In the Rajya Sabha, the government was asked the details of NABARD’s fund diversion and whether this violated existing rules, in reference to The Hindu expose revealing that NABARD had diverted funds meant for creation of warehousing facilities in rural India to rich corporates, including disbursement of Rs. 180.87 crore as refinance of a total Rs. 759 crore refinance to Shubham Logistics, a subsidiary of the over Rs.6,000-crore Kalpataru Group.

NABARD’s response was: “NABARD has not provided any direct finance to the corporates out of the funds allocated by the GoI. In the Union Budget 2011-12, the Hon’ble Union Finance Minister announced a separate allocation of Rs. 2000 crore under the Rural Infrastructure Development Fund (RIDF)-XVII for financing warehousing infrastructure. This allocation was utilised by NABARD by providing financial assistance to State governments/UTs by way of loans (amounting to Rs. 1,494 crore) and as refinance to banks (Rs. 759 crore), against the loans disbursed by them for creation of warehousing infrastructure, as per the scheme formulated on the advice of Department of Financial Services, Ministry of Finance, Government of India vide its letter No. F-20/5/2010-AC dated 21 November 2011.”

When asked in the Lok Sabha, “Whether it is a fact that NABARD is providing loans to corporates at concessional rates of interest for creation of warehousing facilities,” NABARD furnished an identical reply.

No lessons learnt

Meanwhile, following a hike in the fund allocation for the RIDF scheme to Rs. 5,000 crore in the Union Budget 2013-13 for financing the construction of warehouses/godowns/silos/cold storages to store agricultural produce both in the public and the private sectors, the NABARD board has already given the green signal for individual entrepreneurs and corporates to be eligible for access to direct loans under the scheme, apart from refinancing State governments and agencies owned/sponsored by State governments and banks.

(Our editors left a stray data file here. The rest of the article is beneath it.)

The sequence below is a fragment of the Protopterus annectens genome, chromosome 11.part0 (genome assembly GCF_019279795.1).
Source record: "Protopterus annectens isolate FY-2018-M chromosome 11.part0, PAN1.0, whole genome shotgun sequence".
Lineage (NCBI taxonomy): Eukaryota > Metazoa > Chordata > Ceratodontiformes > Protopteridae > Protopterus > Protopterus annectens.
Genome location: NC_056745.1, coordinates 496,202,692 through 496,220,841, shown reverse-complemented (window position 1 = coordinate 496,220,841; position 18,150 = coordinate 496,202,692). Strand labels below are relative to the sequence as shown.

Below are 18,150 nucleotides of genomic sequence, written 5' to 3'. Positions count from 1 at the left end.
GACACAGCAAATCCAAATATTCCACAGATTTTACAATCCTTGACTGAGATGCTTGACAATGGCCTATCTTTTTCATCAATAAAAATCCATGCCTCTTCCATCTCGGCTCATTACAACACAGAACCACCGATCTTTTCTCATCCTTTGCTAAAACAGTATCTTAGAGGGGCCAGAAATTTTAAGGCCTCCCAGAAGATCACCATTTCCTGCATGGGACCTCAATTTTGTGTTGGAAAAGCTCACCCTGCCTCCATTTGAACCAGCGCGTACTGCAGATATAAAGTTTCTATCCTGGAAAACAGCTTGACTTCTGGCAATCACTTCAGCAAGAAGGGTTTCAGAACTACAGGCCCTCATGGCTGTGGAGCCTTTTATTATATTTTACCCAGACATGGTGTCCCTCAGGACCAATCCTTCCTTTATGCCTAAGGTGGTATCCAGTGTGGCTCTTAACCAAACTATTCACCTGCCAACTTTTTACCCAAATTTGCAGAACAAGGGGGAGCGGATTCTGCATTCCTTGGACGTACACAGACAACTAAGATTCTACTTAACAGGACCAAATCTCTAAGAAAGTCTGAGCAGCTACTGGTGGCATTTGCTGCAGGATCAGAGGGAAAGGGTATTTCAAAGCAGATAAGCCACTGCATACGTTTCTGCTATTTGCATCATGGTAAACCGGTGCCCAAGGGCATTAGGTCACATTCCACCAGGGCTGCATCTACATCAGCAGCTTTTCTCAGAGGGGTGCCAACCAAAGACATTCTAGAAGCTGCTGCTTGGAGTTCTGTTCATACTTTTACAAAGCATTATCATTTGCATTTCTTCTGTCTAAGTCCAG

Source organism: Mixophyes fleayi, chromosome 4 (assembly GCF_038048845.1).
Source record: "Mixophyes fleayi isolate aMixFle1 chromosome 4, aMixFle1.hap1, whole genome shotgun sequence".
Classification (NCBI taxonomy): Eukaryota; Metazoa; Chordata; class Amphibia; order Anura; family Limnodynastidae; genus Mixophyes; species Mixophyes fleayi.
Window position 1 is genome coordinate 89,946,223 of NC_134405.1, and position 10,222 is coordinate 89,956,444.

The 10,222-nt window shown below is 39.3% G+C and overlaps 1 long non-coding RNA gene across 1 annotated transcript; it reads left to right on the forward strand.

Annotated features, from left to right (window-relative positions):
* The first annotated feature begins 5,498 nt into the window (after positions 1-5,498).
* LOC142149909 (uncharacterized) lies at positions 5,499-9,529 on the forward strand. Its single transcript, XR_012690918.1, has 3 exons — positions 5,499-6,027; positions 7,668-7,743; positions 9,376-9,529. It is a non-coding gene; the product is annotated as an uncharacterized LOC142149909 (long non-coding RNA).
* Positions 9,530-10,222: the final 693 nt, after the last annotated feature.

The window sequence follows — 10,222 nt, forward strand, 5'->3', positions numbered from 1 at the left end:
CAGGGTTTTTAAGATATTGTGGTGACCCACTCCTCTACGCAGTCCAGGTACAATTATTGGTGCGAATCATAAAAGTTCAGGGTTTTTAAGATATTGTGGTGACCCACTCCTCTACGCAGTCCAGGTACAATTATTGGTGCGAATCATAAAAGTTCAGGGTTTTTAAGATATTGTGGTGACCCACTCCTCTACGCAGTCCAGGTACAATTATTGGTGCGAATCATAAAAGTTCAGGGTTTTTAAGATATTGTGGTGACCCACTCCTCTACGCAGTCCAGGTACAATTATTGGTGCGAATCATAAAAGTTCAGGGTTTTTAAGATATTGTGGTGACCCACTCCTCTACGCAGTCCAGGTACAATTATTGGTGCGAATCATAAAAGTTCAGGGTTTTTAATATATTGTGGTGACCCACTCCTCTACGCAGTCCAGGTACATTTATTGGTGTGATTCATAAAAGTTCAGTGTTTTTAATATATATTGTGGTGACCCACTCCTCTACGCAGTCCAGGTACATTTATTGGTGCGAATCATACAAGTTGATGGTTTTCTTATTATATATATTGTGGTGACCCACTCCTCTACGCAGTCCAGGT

NABARD’s former Managing Director, Dr. K.G. Karmakar, told The Hindu that NABARD has designed the scheme to benefit select domestic and multinational firms and retail traders that are penetrating rural markets rather than small farmers. “NABARD’s skewed sense of priority is a body blow to small farmers since in India, farmers realise just 30% of the value of their produce, with 70% value pocketed by traders, unlike other nations where this ratio is reversed.”

The NABARD Officers’ Association and the All India NABARD Employees Association are further opposing the passage of the ‘National Bank For Agriculture And Rural Development (Amendment) Bill, 2013’ purporting to bring about certain important and pernicious amendments to the NABARD Act, 1981, which is scheduled to be moved in the Lok Sabha by Finance Minister P. Chidambaram.

These associations believe that the proposed amendments will destroy the essence of NABARD’s development banking ethos while placing NABARD at the mercy of private equity and profit-oriented market forces which will further their interest at the cost of millions of small & marginal farmers and landless labourers.